The Holdup is a California based Reggae band with heavy influences in the genres of Hip Hop and Pop. The group has released five full-length albums to date, all of which were written and produced by frontman Mike Garmany. Since releasing their debut album, Stay Gold, the band has garnered a great deal of commercial success and moved on to sell tens of thousands of records nationwide. Stay Gold debuted at #1 on the iTunes Reggae charts and the single “Good Times” was on rotation at a number of college radio programs and the coveted mainstream San Francisco station, Live 105. Every album from The Holdup since then has found the band reaching a new milestone. From 2010’s Confidence topping the iTunes Reggae chart and leading the band to receiving iTunes’ Best New Reggae Artist of 2010 award, to 2011’s Still Gold peaking at #2 on Billboard’s reggae chart. Their heavy urban appeal has even led to features on Mac Miller’s “MostDope” blog and 2 Chainz’ “Most Expensivest Shit” video series presented by GQ.


 
Circles Around The Sun
@9:30 club | view more info »
Jan
18

Circles Around The Sun



Thursday Jan 18|doors 7:00 pm|all ages
9:30 club|get directions »
815 V Street NW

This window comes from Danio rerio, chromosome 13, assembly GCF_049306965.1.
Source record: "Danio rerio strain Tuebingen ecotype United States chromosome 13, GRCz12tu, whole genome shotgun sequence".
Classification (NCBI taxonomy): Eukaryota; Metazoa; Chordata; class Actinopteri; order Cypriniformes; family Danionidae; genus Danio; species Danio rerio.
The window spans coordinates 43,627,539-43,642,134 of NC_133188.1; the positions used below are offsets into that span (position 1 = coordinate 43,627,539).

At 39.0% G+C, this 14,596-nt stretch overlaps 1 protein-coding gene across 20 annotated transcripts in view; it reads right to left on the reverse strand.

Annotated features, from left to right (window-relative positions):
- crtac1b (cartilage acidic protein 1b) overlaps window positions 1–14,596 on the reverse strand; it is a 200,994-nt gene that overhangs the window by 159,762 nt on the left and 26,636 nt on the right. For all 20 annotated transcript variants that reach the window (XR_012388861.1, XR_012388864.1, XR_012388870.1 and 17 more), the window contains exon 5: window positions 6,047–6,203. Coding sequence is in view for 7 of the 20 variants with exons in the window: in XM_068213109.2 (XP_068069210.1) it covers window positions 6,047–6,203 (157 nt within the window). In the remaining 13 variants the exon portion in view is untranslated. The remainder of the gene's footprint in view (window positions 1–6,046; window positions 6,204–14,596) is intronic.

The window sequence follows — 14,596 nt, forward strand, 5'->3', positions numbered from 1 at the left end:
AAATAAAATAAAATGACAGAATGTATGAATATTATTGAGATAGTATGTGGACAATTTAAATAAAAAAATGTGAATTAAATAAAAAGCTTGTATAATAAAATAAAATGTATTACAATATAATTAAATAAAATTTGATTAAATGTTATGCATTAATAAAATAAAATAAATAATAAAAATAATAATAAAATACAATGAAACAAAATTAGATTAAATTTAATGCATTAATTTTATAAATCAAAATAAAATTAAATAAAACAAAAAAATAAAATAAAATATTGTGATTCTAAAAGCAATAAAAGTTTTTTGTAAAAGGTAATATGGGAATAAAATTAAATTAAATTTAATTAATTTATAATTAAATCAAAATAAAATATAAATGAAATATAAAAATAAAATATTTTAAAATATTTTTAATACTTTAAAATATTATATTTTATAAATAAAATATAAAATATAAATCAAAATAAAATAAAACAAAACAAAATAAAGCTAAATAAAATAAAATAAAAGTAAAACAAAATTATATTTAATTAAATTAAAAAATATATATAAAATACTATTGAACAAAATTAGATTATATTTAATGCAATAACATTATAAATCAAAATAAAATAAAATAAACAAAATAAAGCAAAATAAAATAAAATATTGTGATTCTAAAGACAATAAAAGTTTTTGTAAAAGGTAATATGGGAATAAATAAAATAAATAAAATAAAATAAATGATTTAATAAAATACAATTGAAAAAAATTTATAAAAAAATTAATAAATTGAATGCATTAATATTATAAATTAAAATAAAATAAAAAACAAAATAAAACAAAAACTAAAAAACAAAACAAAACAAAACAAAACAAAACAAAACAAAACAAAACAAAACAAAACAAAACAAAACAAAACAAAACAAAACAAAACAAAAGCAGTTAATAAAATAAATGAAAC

Washington DC|p: (202) 265-0930


Circles Around The Sun

official band site »

Few albums have the creation myth of Interludes For The Dead by Neal Casal's Circles Around The Sun. The 10 instrumental jams that encompass the release were commissioned by Justin Kreutzmann, the filmmaker son of Grateful Dead drummer Bill Kreutzmann, to accompany the biographical visuals he was compiling to be shown during set break at the "Fare Thee Well" concerts the living members of the Dead played in the summer of 2015.

As guitarist in the Chris Robinson Brotherhood, and a sometime participant in Dead bassist Phil Lesh's Phil & Friends jam sessions, Casal was a natural for the project; he, in turn, brought on Brotherhood keyboardist Adam MacDougall, bassist Dan Horne and drummer Mark Levy. At the shows, their music was a smash sensation: deeply familiar to the reunited Deadheads in how it tonally, rhythmically and melodically mimicked the Dead's songs, yet possessing its own weirdo majesty. Some pieces were explicit in their reverence, while others applied the Dead's freewheeling modus operandi and took their own course.